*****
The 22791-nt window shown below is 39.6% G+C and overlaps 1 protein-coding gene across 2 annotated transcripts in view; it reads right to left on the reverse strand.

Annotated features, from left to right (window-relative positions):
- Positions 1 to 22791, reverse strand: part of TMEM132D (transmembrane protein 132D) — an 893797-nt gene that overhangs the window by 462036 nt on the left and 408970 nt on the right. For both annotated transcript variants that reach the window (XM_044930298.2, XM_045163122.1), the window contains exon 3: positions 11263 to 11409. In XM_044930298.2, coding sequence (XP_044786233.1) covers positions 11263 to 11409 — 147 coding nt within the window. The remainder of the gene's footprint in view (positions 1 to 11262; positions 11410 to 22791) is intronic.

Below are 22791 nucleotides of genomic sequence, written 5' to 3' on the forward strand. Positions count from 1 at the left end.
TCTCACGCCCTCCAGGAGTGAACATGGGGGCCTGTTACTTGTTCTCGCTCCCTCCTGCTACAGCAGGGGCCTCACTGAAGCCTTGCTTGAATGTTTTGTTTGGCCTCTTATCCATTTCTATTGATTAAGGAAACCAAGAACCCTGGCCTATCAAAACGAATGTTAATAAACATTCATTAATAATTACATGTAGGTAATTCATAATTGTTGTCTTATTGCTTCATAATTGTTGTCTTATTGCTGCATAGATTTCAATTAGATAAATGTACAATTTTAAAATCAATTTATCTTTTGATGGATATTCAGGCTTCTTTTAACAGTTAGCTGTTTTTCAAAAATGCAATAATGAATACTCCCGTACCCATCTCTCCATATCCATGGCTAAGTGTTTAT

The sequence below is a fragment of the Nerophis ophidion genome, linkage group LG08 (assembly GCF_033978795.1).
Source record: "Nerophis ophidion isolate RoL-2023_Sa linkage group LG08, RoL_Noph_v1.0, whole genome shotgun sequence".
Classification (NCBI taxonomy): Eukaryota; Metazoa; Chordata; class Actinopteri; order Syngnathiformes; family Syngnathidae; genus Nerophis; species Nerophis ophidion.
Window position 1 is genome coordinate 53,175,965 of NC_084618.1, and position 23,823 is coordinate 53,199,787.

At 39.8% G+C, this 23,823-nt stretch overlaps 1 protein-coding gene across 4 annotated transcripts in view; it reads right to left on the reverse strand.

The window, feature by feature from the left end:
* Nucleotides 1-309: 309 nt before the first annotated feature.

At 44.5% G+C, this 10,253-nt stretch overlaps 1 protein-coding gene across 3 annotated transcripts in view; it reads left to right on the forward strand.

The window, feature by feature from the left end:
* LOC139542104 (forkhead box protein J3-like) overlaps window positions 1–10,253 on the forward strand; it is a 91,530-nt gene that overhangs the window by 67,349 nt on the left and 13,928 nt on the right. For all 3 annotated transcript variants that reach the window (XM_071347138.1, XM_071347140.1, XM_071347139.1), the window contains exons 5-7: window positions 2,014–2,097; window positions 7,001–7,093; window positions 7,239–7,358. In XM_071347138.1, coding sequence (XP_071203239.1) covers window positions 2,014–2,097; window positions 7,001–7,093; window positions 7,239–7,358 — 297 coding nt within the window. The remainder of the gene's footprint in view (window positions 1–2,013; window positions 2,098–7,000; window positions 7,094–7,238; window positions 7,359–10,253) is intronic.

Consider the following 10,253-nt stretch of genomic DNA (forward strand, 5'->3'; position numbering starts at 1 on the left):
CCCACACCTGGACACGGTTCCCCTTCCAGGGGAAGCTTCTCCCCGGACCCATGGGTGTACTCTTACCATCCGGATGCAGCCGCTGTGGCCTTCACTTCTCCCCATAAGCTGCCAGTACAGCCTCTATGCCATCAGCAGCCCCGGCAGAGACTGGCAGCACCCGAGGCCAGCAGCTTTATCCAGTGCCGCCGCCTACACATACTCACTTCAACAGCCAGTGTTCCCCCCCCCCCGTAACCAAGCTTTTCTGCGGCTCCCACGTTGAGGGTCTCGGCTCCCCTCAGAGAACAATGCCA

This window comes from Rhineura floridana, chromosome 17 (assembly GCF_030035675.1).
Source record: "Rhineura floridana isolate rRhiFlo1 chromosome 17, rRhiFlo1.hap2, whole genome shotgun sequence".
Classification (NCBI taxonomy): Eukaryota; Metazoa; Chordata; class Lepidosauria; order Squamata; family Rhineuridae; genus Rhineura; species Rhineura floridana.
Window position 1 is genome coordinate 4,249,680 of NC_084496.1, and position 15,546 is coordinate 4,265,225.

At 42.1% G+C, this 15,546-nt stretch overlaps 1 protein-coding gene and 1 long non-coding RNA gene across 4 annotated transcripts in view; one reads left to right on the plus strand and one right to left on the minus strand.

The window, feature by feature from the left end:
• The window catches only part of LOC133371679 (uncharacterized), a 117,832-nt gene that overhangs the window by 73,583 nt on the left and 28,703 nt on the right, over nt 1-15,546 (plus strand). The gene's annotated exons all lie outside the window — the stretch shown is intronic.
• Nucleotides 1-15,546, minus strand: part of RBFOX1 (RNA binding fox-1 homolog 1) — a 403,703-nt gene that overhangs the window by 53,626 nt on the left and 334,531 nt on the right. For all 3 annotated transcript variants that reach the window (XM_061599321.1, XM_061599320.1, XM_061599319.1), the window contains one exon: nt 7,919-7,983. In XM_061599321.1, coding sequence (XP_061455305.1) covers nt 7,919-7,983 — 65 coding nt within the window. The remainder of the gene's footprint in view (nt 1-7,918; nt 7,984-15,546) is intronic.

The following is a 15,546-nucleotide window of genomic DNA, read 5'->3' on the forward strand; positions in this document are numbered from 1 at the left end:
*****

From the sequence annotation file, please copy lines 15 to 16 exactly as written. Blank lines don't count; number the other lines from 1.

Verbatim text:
* LOC139542104 (forkhead box protein J3-like) overlaps window positions 1–10,253 on the forward strand; it is a 91,530-nt gene that overhangs the window by 67,349 nt on the left and 13,928 nt on the right. For all 3 annotated transcript variants that reach the window (XM_071347138.1, XM_071347140.1, XM_071347139.1), the window contains exons 5-7: window positions 2,014–2,097; window positions 7,001–7,093; window positions 7,239–7,358. In XM_071347138.1, coding sequence (XP_071203239.1) covers window positions 2,014–2,097; window positions 7,001–7,093; window positions 7,239–7,358 — 297 coding nt within the window. The remainder of the gene's footprint in view (window positions 1–2,013; window positions 2,098–7,000; window positions 7,094–7,238; window positions 7,359–10,253) is intronic.

Consider the following 10,253-nt stretch of genomic DNA (forward strand, 5'->3'; position numbering starts at 1 on the left):